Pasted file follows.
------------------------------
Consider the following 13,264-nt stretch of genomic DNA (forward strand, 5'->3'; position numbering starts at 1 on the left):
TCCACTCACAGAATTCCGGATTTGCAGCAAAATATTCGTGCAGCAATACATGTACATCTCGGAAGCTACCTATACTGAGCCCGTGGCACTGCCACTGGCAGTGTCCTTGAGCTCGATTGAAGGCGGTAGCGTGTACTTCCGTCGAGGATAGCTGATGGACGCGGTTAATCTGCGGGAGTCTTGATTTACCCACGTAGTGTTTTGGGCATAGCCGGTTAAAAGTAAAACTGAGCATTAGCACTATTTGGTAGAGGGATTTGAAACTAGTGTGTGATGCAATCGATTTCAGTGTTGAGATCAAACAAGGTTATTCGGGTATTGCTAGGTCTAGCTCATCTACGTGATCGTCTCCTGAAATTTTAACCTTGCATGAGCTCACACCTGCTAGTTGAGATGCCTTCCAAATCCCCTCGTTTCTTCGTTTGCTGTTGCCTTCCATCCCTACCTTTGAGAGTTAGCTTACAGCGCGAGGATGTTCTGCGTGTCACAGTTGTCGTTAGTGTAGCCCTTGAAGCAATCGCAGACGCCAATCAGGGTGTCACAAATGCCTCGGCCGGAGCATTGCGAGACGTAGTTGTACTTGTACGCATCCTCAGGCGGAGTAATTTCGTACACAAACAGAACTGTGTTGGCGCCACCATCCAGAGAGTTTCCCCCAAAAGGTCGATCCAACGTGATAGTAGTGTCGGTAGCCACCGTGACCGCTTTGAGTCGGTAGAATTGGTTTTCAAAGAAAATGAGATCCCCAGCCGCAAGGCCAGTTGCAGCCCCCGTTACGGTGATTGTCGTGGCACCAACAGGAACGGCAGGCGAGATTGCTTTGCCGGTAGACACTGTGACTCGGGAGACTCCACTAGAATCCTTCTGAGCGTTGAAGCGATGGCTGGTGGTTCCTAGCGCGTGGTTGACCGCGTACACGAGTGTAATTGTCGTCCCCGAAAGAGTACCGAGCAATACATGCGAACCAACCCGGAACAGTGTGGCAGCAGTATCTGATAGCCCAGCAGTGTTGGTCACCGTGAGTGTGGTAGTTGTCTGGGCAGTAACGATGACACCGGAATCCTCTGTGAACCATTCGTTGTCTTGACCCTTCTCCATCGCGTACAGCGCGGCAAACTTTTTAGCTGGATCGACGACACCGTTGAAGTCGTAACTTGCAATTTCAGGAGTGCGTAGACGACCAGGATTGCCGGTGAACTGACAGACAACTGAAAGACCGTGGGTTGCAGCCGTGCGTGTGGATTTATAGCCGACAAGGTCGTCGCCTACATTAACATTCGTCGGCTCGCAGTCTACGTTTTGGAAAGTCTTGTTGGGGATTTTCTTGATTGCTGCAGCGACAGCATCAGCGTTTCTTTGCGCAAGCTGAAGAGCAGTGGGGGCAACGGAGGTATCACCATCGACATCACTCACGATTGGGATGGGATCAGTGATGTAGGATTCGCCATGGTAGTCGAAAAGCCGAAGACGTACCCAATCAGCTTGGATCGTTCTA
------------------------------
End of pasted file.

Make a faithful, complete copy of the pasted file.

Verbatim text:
Consider the following 13,264-nt stretch of genomic DNA (forward strand, 5'->3'; position numbering starts at 1 on the left):
TCCACTCACAGAATTCCGGATTTGCAGCAAAATATTCGTGCAGCAATACATGTACATCTCGGAAGCTACCTATACTGAGCCCGTGGCACTGCCACTGGCAGTGTCCTTGAGCTCGATTGAAGGCGGTAGCGTGTACTTCCGTCGAGGATAGCTGATGGACGCGGTTAATCTGCGGGAGTCTTGATTTACCCACGTAGTGTTTTGGGCATAGCCGGTTAAAAGTAAAACTGAGCATTAGCACTATTTGGTAGAGGGATTTGAAACTAGTGTGTGATGCAATCGATTTCAGTGTTGAGATCAAACAAGGTTATTCGGGTATTGCTAGGTCTAGCTCATCTACGTGATCGTCTCCTGAAATTTTAACCTTGCATGAGCTCACACCTGCTAGTTGAGATGCCTTCCAAATCCCCTCGTTTCTTCGTTTGCTGTTGCCTTCCATCCCTACCTTTGAGAGTTAGCTTACAGCGCGAGGATGTTCTGCGTGTCACAGTTGTCGTTAGTGTAGCCCTTGAAGCAATCGCAGACGCCAATCAGGGTGTCACAAATGCCTCGGCCGGAGCATTGCGAGACGTAGTTGTACTTGTACGCATCCTCAGGCGGAGTAATTTCGTACACAAACAGAACTGTGTTGGCGCCACCATCCAGAGAGTTTCCCCCAAAAGGTCGATCCAACGTGATAGTAGTGTCGGTAGCCACCGTGACCGCTTTGAGTCGGTAGAATTGGTTTTCAAAGAAAATGAGATCCCCAGCCGCAAGGCCAGTTGCAGCCCCCGTTACGGTGATTGTCGTGGCACCAACAGGAACGGCAGGCGAGATTGCTTTGCCGGTAGACACTGTGACTCGGGAGACTCCACTAGAATCCTTCTGAGCGTTGAAGCGATGGCTGGTGGTTCCTAGCGCGTGGTTGACCGCGTACACGAGTGTAATTGTCGTCCCCGAAAGAGTACCGAGCAATACATGCGAACCAACCCGGAACAGTGTGGCAGCAGTATCTGATAGCCCAGCAGTGTTGGTCACCGTGAGTGTGGTAGTTGTCTGGGCAGTAACGATGACACCGGAATCCTCTGTGAACCATTCGTTGTCTTGACCCTTCTCCATCGCGTACAGCGCGGCAAACTTTTTAGCTGGATCGACGACACCGTTGAAGTCGTAACTTGCAATTTCAGGAGTGCGTAGACGACCAGGATTGCCGGTGAACTGACAGACAACTGAAAGACCGTGGGTTGCAGCCGTGCGTGTGGATTTATAGCCGACAAGGTCGTCGCCTACATTAACATTCGTCGGCTCGCAGTCTACGTTTTGGAAAGTCTTGTTGGGGATTTTCTTGATTGCTGCAGCGACAGCATCAGCGTTTCTTTGCGCAAGCTGAAGAGCAGTGGGGGCAACGGAGGTATCACCATCGACATCACTCACGATTGGGATGGGATCAGTGATGTAGGATTCGCCATGGTAGTCGAAAAGCCGAAGACGTACCCAATCAGCTTGGATCGTTCTA